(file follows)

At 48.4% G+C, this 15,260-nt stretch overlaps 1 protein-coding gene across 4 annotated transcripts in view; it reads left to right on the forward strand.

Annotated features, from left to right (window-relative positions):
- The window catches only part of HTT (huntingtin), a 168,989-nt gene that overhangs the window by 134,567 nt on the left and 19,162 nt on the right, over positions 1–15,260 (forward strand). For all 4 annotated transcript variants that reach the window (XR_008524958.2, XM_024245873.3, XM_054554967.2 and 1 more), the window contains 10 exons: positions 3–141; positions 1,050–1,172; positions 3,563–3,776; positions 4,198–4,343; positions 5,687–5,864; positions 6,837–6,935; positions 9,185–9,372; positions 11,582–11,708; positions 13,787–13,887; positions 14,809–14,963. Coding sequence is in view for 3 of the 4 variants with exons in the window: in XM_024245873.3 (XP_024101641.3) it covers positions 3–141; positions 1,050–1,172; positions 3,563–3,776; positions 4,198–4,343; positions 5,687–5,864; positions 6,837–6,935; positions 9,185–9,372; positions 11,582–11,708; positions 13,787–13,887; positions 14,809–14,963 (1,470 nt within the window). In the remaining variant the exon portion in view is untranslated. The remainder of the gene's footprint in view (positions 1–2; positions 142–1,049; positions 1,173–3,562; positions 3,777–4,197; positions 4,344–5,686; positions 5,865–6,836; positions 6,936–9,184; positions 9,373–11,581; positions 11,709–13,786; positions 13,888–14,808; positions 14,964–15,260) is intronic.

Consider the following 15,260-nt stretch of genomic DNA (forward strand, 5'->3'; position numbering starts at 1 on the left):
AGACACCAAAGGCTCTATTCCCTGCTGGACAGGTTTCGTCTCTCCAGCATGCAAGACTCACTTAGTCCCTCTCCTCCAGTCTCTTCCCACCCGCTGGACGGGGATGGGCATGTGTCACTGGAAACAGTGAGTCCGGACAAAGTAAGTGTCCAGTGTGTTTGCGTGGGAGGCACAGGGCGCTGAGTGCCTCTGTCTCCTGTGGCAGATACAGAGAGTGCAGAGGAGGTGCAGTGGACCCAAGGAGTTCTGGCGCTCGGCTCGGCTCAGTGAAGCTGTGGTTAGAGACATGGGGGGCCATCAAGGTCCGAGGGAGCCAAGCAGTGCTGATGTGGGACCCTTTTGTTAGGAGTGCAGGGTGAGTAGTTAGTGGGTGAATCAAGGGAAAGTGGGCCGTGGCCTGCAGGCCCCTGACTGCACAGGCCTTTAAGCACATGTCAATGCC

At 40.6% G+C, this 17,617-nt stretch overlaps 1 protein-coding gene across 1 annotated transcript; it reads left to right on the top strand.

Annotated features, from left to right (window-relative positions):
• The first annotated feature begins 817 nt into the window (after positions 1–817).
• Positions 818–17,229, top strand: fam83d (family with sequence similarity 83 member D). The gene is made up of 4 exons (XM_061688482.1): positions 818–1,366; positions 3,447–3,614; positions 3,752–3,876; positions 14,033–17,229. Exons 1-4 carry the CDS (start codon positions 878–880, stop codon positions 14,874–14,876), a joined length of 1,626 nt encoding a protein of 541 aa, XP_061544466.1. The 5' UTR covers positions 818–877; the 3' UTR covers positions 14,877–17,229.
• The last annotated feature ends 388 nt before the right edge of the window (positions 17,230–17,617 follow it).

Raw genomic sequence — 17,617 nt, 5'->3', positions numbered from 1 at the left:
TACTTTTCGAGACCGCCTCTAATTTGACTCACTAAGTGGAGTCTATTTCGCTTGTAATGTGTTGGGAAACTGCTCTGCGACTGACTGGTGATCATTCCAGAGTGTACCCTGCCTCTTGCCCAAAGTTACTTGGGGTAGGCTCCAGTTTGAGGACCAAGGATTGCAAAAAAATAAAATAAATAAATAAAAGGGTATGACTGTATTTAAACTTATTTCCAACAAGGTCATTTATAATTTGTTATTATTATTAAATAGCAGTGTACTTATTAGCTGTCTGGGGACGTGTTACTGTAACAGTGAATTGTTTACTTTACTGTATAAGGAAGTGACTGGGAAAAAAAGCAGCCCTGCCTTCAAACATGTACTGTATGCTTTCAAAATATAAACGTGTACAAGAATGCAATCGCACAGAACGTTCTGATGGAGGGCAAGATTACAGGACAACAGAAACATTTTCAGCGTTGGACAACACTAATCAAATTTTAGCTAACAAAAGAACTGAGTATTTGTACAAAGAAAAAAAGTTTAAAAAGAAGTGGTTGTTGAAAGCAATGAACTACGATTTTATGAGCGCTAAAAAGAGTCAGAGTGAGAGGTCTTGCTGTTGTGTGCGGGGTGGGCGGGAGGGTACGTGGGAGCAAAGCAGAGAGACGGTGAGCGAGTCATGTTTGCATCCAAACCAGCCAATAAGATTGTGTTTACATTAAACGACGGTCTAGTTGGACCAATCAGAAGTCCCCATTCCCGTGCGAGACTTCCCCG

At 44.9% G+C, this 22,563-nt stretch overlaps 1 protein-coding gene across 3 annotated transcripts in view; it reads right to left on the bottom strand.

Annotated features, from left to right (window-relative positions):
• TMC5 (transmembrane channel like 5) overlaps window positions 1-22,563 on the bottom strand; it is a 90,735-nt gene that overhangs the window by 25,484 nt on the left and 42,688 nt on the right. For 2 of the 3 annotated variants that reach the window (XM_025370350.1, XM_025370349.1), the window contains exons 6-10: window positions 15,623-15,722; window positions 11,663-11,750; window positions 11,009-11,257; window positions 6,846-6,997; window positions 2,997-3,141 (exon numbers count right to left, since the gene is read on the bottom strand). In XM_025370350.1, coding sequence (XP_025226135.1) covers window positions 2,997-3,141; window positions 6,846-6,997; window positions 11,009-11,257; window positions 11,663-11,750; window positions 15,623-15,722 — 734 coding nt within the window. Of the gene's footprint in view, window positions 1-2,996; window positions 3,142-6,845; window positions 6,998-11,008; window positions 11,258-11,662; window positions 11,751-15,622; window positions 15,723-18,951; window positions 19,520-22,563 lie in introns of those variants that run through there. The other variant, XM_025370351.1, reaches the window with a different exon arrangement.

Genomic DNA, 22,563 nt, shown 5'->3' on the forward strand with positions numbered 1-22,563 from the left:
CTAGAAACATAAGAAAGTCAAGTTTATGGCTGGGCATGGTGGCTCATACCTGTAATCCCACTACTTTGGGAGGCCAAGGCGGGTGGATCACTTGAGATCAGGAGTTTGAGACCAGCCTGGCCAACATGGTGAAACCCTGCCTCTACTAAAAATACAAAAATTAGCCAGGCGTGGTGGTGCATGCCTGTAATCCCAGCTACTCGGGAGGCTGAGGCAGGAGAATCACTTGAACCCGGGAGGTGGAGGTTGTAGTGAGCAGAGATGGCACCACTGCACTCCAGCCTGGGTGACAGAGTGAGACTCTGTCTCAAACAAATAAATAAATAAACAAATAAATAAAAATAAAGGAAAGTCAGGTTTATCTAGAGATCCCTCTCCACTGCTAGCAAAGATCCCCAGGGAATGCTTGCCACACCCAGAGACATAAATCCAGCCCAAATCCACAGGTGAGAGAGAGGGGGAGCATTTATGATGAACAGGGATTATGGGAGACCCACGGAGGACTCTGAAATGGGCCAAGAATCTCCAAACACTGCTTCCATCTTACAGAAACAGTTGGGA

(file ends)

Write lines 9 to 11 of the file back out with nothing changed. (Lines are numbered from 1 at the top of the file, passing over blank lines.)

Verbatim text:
• Positions 818–17,229, top strand: fam83d (family with sequence similarity 83 member D). The gene is made up of 4 exons (XM_061688482.1): positions 818–1,366; positions 3,447–3,614; positions 3,752–3,876; positions 14,033–17,229. Exons 1-4 carry the CDS (start codon positions 878–880, stop codon positions 14,874–14,876), a joined length of 1,626 nt encoding a protein of 541 aa, XP_061544466.1. The 5' UTR covers positions 818–877; the 3' UTR covers positions 14,877–17,229.
• The last annotated feature ends 388 nt before the right edge of the window (positions 17,230–17,617 follow it).

Raw genomic sequence — 17,617 nt, 5'->3', positions numbered from 1 at the left: